The other day I deleted an unintentionally amusing bit of spam; but first I copied it for your enjoyment:

Definitely believe that which you stated. Your favorite reason appeared to be on the
net the simplest thing to be aware of. I say to you.
I definitely get irked while people consider worries
that they plainly do not know about nothing. You managed to hit the nail upon the
 top and defined out the whole thing without having side effect, people could take a signal. Will likely be back
to get more maybes thank you.

I was so happy to learn I had hit the nail upon the top.

If I were to reply to this convoluted inanity, my message would read, “I won’t beat around the shrub. You certainly bit upon more than you can gnaw here; and, furthermore, you’re woofing along the wrong tree.”

Never Question the Interests of Others

“Be careful what you wish for,” we’re warned. “Be careful what you ridicule,” I’d add.

Too often during my quick-to-judge life, I’ve had to retract adamant statements uttered with overtones of arrogance. These pronouncements usually began “I wouldn’t be caught dead…” and often involved the beloved pastimes of others. I hereby apologize to fans of the following interests for my misplaced smugness and scorn.

(1) Golf: “This is a sport?” I’d mutter as I sat in an easy chair, flipped through the channels, and paused on something called The Master’s where the announcers whispered to each other and the players took strolls. But because my husband enjoyed the game, I took golf lessons and learned one thing: I am poorly equipped to play a game where you’re taught a thousand things to think about before you even tee off. Then, as you walk onto the green, mind a-buzz, you’re told to forget everything and “Let ‘er rip.”

So I’d rip, watch my ball dribble ten feet from the tee, and think, “How does anyone play this incredibly complex game?”

Icono sudoku

(2) Sudoku: I’m a word person. My math career ended with high school geometry and Mr. Stone, who prowled the room with a yardstick as he had an ongoing dialogue with Arnold Edgefield, a boy with a head full of theorems, postulates, and cowlicks. If anyone appeared indifferent to their brilliant dissection of the day’s topic, Mr. Stone whacked the culprit’s desk with his yardstick. Sometimes we had to duck to avoid flying bits of yardstick, but it felt good to be involved.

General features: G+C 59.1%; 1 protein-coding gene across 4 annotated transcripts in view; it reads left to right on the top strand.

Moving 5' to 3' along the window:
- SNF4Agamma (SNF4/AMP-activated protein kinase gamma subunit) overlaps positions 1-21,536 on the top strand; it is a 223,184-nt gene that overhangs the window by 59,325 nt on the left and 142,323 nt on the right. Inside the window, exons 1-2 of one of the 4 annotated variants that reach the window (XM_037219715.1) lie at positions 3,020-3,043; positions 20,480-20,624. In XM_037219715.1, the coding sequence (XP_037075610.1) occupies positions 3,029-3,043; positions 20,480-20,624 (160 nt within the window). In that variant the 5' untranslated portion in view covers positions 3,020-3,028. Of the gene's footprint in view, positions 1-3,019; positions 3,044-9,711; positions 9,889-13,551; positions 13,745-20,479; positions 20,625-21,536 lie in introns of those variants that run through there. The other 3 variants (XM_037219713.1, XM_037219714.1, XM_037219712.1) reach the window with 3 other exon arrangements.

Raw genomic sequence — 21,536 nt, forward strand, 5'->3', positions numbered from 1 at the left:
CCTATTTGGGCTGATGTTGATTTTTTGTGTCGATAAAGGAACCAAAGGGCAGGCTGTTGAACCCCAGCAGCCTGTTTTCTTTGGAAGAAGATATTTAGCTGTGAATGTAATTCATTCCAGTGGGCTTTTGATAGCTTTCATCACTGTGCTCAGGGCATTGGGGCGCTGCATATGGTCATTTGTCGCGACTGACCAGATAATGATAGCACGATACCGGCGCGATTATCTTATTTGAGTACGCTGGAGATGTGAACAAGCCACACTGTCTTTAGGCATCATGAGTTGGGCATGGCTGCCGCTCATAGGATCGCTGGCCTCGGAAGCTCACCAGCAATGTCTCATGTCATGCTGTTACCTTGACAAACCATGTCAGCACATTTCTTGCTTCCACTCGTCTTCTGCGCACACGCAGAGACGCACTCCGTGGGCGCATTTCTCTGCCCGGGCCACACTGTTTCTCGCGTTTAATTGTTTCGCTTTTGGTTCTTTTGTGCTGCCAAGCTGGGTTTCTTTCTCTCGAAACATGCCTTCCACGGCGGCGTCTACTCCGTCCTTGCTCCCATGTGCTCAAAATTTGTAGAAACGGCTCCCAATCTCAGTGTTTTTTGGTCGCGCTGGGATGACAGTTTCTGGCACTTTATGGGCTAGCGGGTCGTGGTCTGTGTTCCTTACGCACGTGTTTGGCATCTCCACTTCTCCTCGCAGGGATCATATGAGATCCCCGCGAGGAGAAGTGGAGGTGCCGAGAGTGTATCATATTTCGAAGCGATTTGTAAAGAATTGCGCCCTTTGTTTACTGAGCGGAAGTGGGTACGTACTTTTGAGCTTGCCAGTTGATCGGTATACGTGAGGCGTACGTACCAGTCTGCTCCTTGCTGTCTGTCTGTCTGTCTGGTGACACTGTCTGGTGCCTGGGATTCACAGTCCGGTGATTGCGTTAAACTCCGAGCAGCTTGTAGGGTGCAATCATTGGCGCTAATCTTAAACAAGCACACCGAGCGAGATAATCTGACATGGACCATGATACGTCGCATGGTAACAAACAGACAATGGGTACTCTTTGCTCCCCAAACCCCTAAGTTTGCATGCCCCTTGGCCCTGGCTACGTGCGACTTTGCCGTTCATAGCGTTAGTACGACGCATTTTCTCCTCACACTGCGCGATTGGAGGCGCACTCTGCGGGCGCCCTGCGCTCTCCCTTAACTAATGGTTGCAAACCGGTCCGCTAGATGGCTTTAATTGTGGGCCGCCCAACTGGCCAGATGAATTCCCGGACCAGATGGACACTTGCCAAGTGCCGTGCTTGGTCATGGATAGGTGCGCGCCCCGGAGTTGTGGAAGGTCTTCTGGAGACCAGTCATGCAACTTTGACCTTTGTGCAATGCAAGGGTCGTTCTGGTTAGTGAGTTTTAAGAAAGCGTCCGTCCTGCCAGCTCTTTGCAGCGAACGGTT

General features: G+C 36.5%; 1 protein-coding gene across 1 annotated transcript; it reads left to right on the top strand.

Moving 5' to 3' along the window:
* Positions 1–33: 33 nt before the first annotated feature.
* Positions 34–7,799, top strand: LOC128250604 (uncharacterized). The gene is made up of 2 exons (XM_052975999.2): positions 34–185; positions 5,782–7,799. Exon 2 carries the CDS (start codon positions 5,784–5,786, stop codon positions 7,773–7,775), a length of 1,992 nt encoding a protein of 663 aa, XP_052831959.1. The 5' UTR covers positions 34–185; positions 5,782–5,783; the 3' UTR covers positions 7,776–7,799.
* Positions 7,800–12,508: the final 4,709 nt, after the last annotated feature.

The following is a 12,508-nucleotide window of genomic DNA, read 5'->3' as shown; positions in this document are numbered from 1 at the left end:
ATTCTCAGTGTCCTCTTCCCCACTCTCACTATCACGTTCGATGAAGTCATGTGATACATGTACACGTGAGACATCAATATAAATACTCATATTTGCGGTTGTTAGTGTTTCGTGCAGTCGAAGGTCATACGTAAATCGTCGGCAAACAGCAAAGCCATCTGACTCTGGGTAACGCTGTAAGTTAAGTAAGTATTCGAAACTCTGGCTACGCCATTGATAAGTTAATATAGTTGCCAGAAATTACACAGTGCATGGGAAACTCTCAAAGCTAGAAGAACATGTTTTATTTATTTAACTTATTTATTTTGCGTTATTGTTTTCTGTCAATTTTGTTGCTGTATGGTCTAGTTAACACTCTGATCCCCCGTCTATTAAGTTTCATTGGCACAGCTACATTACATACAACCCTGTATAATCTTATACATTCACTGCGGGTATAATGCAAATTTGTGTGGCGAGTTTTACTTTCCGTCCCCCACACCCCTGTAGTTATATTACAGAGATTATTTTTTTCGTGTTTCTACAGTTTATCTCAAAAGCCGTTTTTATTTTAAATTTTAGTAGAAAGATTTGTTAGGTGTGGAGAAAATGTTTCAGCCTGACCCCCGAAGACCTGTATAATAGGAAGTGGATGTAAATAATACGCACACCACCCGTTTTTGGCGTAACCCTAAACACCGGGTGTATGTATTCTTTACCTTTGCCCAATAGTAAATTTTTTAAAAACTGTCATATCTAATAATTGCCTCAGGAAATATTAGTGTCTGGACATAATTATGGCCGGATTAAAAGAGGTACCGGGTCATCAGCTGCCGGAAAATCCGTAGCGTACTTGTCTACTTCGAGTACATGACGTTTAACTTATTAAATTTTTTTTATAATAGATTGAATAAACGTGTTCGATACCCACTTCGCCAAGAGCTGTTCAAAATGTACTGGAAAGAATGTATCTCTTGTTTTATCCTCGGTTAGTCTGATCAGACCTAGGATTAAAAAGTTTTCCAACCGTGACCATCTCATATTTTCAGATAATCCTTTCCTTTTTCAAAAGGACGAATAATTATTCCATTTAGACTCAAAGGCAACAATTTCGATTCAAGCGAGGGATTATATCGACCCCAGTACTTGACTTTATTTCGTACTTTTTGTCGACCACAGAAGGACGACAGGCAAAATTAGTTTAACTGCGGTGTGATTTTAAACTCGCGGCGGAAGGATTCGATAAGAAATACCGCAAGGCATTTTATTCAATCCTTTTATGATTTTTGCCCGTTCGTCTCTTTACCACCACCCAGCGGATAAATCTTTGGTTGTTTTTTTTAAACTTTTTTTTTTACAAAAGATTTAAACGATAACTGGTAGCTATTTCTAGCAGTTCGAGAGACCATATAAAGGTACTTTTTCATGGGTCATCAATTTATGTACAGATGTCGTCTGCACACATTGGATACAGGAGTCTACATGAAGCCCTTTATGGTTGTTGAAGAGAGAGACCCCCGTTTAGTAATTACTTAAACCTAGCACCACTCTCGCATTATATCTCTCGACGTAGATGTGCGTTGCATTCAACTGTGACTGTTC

I lost all control of numbers that year, so why would I want to do a puzzle filled with them?

Then, to help pass the time on an endless flight, I tackled Sudoku in the airline’s magazine. To my surprise, solving the puzzle didn’t require complex mathematical procedures, but, instead, reasoning and recognizing the numerals one to nine. That I could do; I was hooked.

(3) Refinishing antique furniture: As my mother worked at restoring a battered oak dresser, my teenaged self declared that when I had my own house, I would furnish it with chrome, glass, mirrors, and leather, not “all this old wood stuff.”

Mom smiled, kept working, and said, “Whatever you want, Toots.”

Now I fill with pleasure when relatives visit me and say my home reminds them of Mom’s. Forget the two maxims I mentioned earlier and remember only this one: “Appreciate your mother.”

Amazed explorer looking through binoculars

(4) Bird watching: Seeing a book on North American birds on a flea market table, I wondered why anyone would tip-toe around, wearing binoculars and a pith helmet, in search of a specific species of sparrow. I then resumed my search for marble eggs of a different hue than those I already had.

But after retiring, I began to notice the birds in my backyard, bought binoculars of my own, and soon experienced the rewards of watching birds: interesting creatures with unique habits, songs, and plumage that add color and melody to my world.

For someone who advises others to pursue interests, adopt hobbies, and find a passion, I used to be unbearably judgmental about the pastimes of others. But I now know better. In fact, I’ve been thinking about going to a demolition derby or maybe a tractor pull. And if I become a fan, I hope you won’t judge me as I have judged you.

Please Don’t Let It Rain for Easter

Colorful Easter eggs decorated with flowers in the grass on blue

For me, the approach to Easter weekend was marked by the smell of farmers burning out irrigation ditches, fingers stained by Easter-egg dye, hopes my Easter basket would include jelly beans with mostly black ones, and fervent wishes for good weather on Saturday.